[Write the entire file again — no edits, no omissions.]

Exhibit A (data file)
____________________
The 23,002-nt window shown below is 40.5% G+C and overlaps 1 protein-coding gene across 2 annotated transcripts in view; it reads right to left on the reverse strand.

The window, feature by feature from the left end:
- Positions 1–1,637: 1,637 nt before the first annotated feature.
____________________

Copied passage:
The 23,002-nt window shown below is 40.5% G+C and overlaps 1 protein-coding gene across 2 annotated transcripts in view; it reads right to left on the reverse strand.

The window, feature by feature from the left end:
- Positions 1–1,637: 1,637 nt before the first annotated feature.